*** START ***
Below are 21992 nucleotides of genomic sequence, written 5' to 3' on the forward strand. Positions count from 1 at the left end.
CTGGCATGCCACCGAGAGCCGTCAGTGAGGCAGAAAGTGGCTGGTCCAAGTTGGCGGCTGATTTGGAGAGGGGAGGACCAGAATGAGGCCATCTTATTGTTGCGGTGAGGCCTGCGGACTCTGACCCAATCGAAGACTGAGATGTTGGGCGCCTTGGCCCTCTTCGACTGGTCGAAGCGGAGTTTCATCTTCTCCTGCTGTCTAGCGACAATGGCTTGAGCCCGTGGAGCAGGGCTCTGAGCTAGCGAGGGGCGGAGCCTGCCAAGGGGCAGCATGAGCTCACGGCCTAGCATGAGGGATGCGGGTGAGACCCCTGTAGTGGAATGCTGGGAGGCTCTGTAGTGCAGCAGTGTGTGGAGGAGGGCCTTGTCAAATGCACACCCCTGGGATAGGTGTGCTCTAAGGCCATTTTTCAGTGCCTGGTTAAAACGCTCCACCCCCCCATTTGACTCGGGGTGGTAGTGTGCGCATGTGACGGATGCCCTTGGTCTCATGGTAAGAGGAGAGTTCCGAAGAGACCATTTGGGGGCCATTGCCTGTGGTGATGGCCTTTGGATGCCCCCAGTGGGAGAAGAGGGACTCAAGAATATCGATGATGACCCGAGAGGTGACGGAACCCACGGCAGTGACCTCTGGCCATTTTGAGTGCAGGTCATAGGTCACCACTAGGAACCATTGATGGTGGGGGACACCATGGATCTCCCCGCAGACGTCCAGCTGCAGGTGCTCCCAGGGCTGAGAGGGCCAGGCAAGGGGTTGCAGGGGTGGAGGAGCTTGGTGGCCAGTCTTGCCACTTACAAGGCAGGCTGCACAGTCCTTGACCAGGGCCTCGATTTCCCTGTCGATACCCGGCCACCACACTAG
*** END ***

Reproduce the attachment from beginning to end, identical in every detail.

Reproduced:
Below are 21992 nucleotides of genomic sequence, written 5' to 3' on the forward strand. Positions count from 1 at the left end.
CTGGCATGCCACCGAGAGCCGTCAGTGAGGCAGAAAGTGGCTGGTCCAAGTTGGCGGCTGATTTGGAGAGGGGAGGACCAGAATGAGGCCATCTTATTGTTGCGGTGAGGCCTGCGGACTCTGACCCAATCGAAGACTGAGATGTTGGGCGCCTTGGCCCTCTTCGACTGGTCGAAGCGGAGTTTCATCTTCTCCTGCTGTCTAGCGACAATGGCTTGAGCCCGTGGAGCAGGGCTCTGAGCTAGCGAGGGGCGGAGCCTGCCAAGGGGCAGCATGAGCTCACGGCCTAGCATGAGGGATGCGGGTGAGACCCCTGTAGTGGAATGCTGGGAGGCTCTGTAGTGCAGCAGTGTGTGGAGGAGGGCCTTGTCAAATGCACACCCCTGGGATAGGTGTGCTCTAAGGCCATTTTTCAGTGCCTGGTTAAAACGCTCCACCCCCCCATTTGACTCGGGGTGGTAGTGTGCGCATGTGACGGATGCCCTTGGTCTCATGGTAAGAGGAGAGTTCCGAAGAGACCATTTGGGGGCCATTGCCTGTGGTGATGGCCTTTGGATGCCCCCAGTGGGAGAAGAGGGACTCAAGAATATCGATGATGACCCGAGAGGTGACGGAACCCACGGCAGTGACCTCTGGCCATTTTGAGTGCAGGTCATAGGTCACCACTAGGAACCATTGATGGTGGGGGACACCATGGATCTCCCCGCAGACGTCCAGCTGCAGGTGCTCCCAGGGCTGAGAGGGCCAGGCAAGGGGTTGCAGGGGTGGAGGAGCTTGGTGGCCAGTCTTGCCACTTACAAGGCAGGCTGCACAGTCCTTGACCAGGGCCTCGATTTCCCTGTCGATACCCGGCCACCACACTAG